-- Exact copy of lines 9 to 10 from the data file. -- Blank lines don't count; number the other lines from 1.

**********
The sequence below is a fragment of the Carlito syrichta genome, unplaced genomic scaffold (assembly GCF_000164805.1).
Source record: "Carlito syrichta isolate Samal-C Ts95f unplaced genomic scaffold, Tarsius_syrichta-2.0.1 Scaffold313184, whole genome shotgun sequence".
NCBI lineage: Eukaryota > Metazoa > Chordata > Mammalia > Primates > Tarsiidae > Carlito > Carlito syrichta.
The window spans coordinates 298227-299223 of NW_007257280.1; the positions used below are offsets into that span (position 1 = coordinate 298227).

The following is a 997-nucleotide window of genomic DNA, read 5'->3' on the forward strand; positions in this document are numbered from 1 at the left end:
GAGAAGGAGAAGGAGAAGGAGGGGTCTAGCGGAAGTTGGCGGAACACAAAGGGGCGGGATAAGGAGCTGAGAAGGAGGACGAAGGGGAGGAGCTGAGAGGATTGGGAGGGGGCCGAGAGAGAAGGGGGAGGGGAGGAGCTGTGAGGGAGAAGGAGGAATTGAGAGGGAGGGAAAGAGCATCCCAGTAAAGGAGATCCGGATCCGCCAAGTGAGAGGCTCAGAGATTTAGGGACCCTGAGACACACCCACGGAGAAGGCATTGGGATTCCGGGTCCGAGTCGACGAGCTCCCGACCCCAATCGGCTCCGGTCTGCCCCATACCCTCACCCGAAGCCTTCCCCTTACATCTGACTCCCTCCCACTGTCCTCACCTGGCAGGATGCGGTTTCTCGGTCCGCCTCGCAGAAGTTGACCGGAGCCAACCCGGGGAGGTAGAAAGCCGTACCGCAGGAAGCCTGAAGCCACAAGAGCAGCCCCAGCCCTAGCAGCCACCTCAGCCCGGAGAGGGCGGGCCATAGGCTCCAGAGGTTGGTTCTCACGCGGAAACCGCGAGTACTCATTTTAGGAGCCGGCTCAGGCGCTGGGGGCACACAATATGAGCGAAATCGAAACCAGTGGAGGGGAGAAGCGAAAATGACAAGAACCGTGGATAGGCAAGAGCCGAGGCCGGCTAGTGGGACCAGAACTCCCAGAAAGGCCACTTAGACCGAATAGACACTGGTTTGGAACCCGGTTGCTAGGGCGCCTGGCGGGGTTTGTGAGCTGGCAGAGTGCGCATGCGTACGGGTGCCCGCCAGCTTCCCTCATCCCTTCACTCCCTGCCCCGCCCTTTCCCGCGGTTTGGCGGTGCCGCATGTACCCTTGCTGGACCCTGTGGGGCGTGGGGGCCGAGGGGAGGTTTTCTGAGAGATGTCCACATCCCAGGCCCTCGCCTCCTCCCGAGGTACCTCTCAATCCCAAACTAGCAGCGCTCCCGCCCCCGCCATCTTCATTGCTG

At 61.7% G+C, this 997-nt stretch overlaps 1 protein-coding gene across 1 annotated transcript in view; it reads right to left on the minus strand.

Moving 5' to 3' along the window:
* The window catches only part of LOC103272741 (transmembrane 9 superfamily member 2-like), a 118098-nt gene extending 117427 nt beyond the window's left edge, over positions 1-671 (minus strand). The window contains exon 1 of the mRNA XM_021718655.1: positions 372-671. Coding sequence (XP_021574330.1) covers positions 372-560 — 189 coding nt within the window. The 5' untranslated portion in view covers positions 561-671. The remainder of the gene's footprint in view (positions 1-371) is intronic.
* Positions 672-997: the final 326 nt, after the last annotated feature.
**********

* The window catches only part of LOC103272741 (transmembrane 9 superfamily member 2-like), a 118098-nt gene extending 117427 nt beyond the window's left edge, over positions 1-671 (minus strand). The window contains exon 1 of the mRNA XM_021718655.1: positions 372-671. Coding sequence (XP_021574330.1) covers positions 372-560 — 189 coding nt within the window. The 5' untranslated portion in view covers positions 561-671. The remainder of the gene's footprint in view (positions 1-371) is intronic.
* Positions 672-997: the final 326 nt, after the last annotated feature.